Luis Rodriguez, Living Editor Jenelle Janci, A&E Editor Joey Cranney, Sports Editor John Moritz, Asst. News Editor Ibrahim Jacobs, Asst. Sports Editor Lauren Hertzler, Chief Copy Editor Brandon Baker, Copy Editor Marisa Steinberg, Copy Editor Saba Aregai, Multimedia Editor Ryan Geffert, Multimedia Editor



Chris Montgomery, Web Editor Kate McCann, Photography Editor Abi Reimold, Asst. Photography Editor Joey Pasko, Designer Ana Tamaccio, Designer Darcy Stackhouse, Designer Laura Sutphen, Designer David Hamme, Advertising Manager Kathleen Smith, Business Manager Morgan Hutchinson, Marketing Manager



The Temple News is an editorially independent weekly publication serving the Temple University community. Unsigned editorial content represents the opinion of The Temple News. Adjacent commentary is reflective of their authors, not The Temple News. Visit us online at temple-news.com. Send submissions to letters@temple-news.com. The Temple News is located at: Student Center, Room 243 1755 N. 13th St. Philadelphia, PA 19122


Clouded judgment


hen a task force commissioned by Acting President Richard Englert released its report detailing how the findings of the Freeh Report could be applied to Temple, one of the most central tenets was the need for transparency. To best serve the protection of minors, such absolute transparency was deemed vital. Otherwise, it was conceivable that the needs of such vulnerable parties could be subjugated to a powerful institution seeking to protect its own image. Temple, wishing to prevent such an occurrence, did the honorable thing by promoting such openness. With that in mind, it becomes strikingly ironic that the university has since chosen to muddle the vision of those who look to inspect the effects of the policy changes enacted to serve the best interests of minors. The Temple News has reported previously on a change in University Housing and Residential Life policy concerning overnight guests who are not Temple students. Such a blanket policy was in fact said by the task force to possibly have

Developing responsiblity


ast week, The Temple News reported on the findings of the university’s neighborhood relations task force that was commissioned in September 2011. The report outlined 22 strategies within five recommendation areas that could improve Temple’s relationship with the community. An area that the task force neglected to tackle was the issue of rampant development off Main Campus and the problems the constant construction causes to Temple’s immediate neighbors. Last Wednesday, Oct. 10, one day after The Temple News reported on the task force’s findings, City Controller Alan Butkovitz released a report detailing the violations developers in North Philadelphia have committed in the area surrounding Main Campus. As Cindy Stansbury reports on Page 1, Butkovitz outlined the failures of five Philadelphia departments in regulating construction in the area. While these are private developers that Temple doesn’t have control of, the Community and Student Off Campus Issues and Concerns Task Force should have better addressed the issues of off-campus development and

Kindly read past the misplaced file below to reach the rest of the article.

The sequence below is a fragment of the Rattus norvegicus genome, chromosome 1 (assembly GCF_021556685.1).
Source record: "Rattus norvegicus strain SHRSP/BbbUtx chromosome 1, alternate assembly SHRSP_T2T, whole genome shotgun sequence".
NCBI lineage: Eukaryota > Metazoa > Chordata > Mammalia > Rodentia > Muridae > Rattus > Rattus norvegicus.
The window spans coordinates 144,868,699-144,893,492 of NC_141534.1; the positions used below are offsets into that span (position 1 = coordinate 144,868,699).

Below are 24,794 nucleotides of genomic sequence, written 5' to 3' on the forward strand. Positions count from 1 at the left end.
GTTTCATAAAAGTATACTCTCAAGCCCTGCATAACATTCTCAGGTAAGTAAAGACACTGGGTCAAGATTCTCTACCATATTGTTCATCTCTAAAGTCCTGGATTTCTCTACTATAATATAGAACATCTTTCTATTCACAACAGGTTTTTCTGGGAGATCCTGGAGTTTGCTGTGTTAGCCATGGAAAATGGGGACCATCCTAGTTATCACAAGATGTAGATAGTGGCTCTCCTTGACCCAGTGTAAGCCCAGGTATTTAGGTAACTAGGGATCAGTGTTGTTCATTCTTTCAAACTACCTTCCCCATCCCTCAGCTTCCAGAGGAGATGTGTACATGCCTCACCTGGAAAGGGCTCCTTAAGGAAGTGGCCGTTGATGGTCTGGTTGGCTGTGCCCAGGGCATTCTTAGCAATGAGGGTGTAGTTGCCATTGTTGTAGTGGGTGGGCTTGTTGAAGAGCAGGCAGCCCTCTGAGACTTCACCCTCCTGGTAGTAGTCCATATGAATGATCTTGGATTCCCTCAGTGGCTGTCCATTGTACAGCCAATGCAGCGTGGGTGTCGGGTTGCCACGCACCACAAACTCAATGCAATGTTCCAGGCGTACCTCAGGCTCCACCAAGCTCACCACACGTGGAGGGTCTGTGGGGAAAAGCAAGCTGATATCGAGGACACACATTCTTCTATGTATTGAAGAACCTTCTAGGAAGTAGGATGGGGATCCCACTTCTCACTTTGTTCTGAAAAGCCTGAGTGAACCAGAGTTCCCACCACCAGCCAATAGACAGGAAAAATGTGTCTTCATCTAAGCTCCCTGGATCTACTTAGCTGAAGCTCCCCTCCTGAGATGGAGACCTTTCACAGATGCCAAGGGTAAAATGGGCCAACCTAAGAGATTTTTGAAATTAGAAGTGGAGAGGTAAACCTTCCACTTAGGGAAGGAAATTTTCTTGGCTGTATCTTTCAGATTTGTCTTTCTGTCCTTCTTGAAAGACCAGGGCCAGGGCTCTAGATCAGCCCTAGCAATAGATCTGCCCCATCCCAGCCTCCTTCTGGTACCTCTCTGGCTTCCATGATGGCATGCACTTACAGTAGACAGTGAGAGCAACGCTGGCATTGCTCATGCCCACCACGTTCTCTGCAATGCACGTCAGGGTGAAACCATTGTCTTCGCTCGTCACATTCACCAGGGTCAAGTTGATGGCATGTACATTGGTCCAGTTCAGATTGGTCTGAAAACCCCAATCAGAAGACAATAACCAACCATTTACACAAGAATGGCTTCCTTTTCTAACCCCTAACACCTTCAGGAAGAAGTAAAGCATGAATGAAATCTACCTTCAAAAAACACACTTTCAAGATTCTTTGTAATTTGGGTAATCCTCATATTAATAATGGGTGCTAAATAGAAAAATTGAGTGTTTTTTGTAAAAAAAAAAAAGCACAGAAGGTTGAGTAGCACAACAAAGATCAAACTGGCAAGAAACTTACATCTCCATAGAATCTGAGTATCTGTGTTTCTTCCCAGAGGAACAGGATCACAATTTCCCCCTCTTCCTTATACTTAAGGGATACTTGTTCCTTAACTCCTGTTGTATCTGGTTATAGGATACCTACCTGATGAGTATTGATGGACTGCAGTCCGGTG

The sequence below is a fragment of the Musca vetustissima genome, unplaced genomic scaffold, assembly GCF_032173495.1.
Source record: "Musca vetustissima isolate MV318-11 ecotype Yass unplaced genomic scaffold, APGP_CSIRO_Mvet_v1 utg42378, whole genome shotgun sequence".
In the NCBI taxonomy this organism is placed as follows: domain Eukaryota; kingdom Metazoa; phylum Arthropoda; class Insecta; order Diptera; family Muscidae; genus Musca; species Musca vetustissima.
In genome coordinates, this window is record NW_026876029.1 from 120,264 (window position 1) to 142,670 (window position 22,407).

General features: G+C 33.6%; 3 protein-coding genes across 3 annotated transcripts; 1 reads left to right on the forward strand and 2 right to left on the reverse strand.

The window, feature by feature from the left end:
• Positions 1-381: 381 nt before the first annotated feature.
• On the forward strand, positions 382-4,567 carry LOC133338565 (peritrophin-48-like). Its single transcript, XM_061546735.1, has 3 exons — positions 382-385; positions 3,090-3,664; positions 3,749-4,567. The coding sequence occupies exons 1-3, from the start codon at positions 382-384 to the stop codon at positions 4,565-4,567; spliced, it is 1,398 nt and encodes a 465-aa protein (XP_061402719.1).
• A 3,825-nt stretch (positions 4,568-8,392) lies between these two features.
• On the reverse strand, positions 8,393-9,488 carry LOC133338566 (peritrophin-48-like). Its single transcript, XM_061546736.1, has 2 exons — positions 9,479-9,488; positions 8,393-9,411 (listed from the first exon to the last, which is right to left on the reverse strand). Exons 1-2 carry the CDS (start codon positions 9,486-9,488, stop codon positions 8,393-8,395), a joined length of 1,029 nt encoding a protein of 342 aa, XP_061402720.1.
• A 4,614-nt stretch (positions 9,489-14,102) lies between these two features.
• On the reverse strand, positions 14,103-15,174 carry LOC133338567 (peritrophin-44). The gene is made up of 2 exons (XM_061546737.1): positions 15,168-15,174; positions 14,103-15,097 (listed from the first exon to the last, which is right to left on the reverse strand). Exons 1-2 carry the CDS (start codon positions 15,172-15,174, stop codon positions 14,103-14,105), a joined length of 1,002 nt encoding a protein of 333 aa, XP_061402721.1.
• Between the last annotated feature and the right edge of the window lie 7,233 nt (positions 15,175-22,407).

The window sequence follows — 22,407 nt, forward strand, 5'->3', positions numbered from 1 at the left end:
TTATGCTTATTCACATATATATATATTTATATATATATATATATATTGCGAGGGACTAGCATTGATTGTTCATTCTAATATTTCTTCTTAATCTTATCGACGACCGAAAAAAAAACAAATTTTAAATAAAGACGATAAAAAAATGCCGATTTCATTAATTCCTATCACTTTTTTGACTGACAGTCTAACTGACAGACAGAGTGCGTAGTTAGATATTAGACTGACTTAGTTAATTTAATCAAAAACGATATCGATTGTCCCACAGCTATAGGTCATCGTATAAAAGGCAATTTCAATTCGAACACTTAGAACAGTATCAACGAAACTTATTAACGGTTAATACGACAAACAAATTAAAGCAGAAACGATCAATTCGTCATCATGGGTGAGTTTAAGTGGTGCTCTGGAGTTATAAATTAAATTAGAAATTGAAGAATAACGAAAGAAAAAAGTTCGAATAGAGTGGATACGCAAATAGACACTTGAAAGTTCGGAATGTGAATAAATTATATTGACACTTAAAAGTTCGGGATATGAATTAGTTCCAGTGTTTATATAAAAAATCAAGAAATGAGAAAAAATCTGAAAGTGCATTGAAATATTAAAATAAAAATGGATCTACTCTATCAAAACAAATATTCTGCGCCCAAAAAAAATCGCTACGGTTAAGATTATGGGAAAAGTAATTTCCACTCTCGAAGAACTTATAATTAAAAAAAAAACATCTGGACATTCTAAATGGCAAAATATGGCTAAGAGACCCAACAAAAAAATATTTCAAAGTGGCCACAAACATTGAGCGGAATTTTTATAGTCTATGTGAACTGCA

Refusal to discuss revisions to the guest policy mark incomplete commitment to transparency. a negative impact on the recruitment of students and studentathletes. As reported by Joey Cranney on Page 1, this guest policy revision is currently under review and may potentially be amended to better balance protection and safe, traditional visits. In the meantime, The Temple News has sought to learn how exactly the university is handling current visits affected by this policy – namely, recruits. Requests to interview university officials on this matter were denied – including Associate Vice President and Director of University Housing and Residential Life Michael Scales and Athletic Director Bill Bradshaw, as well as five coaches. This, unfortunately, begs the question: Just how serious is Temple about maintaining absolute transparency if it refuses to talk about the policy and its current repercussions? The Temple News sincerely hopes that the university will back up its claims of transparency with true openness in the future, rather than attempt to cloud the vision of those who wish to question decisions that so directly affect students’ lives.